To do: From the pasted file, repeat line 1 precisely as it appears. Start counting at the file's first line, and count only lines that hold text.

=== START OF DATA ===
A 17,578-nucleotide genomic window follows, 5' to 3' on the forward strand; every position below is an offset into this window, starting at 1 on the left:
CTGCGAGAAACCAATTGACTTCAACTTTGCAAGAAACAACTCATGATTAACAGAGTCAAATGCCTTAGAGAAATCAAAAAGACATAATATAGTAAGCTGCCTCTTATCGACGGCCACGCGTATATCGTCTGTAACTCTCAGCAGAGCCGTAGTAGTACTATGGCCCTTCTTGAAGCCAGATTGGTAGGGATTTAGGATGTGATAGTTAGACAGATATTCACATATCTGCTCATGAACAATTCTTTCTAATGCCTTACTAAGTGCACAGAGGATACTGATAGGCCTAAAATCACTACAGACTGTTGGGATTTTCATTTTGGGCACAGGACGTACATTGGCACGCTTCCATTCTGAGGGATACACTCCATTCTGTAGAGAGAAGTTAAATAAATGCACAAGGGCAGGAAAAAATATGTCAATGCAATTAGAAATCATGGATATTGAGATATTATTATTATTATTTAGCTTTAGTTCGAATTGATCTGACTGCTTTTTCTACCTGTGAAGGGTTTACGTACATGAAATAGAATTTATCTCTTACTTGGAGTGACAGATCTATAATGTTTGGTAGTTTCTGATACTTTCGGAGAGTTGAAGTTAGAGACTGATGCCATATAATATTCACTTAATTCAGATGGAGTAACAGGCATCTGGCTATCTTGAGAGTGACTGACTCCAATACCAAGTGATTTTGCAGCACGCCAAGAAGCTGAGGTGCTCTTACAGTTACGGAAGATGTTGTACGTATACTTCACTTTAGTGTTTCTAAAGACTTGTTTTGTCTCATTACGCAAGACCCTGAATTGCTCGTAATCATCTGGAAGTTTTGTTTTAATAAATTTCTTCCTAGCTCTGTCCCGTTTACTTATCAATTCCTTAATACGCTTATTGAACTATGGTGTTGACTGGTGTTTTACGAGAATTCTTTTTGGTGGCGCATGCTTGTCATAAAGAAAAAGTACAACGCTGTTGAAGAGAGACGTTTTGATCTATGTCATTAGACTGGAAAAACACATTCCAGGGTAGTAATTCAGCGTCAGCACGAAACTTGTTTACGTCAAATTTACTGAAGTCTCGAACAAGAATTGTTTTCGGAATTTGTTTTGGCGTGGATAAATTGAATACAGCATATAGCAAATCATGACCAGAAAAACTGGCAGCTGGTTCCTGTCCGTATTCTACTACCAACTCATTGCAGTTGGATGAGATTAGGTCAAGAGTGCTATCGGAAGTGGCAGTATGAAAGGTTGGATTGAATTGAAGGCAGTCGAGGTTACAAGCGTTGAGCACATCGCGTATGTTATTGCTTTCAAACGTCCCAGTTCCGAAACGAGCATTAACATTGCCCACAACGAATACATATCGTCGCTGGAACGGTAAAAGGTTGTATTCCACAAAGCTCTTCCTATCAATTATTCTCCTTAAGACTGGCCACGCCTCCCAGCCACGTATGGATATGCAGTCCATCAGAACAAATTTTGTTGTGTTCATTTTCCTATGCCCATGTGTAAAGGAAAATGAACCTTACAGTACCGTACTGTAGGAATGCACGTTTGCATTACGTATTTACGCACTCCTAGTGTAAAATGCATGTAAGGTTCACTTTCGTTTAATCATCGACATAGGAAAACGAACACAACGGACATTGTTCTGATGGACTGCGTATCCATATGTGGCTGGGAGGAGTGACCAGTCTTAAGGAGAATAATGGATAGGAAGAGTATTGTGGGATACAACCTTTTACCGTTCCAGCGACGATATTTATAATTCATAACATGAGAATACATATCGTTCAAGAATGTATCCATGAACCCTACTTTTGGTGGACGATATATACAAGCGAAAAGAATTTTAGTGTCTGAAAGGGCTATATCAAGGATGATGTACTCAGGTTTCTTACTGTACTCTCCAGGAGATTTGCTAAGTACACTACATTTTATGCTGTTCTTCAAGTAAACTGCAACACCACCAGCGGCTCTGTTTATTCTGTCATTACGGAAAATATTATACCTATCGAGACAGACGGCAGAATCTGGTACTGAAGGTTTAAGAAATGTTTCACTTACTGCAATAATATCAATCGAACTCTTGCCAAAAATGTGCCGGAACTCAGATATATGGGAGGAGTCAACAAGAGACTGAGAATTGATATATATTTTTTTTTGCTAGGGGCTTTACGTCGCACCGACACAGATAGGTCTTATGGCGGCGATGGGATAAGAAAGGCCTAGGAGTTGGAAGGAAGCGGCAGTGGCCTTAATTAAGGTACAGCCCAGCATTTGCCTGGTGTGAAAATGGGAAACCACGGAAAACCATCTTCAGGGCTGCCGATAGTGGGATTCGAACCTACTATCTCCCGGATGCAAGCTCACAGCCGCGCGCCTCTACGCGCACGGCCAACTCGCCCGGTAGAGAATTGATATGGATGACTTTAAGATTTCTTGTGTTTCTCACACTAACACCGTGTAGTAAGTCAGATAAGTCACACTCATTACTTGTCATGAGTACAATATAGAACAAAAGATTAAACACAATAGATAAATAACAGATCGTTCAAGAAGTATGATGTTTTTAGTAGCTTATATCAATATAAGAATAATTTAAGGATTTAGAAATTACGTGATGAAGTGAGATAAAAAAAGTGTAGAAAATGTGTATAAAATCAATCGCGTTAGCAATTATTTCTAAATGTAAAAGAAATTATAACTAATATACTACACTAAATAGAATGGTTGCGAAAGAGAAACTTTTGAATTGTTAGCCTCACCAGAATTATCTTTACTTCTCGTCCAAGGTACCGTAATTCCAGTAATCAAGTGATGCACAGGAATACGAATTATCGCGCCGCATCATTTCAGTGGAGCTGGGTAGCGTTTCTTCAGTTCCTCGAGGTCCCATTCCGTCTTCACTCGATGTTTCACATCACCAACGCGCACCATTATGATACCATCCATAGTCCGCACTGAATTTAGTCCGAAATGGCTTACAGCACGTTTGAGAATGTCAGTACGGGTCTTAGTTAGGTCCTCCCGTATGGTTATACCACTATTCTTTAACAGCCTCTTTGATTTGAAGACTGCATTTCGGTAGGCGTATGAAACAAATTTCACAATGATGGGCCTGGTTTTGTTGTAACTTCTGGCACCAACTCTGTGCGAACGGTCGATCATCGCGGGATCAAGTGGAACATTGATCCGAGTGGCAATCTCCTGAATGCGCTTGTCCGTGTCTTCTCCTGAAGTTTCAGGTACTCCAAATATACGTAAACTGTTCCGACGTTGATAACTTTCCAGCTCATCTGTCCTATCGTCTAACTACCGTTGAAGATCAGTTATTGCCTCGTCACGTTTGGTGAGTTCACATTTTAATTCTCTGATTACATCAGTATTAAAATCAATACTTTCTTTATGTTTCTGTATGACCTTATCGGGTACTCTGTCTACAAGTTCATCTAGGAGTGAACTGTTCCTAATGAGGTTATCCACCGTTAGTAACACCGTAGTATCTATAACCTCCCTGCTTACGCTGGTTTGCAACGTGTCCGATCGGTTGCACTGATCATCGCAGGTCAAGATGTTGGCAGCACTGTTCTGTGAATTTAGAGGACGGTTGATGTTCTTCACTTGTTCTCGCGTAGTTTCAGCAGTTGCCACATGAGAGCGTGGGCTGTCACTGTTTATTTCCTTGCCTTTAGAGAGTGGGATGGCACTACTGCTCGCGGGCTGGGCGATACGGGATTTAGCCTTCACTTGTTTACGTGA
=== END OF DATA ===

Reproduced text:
A 17,578-nucleotide genomic window follows, 5' to 3' on the forward strand; every position below is an offset into this window, starting at 1 on the left: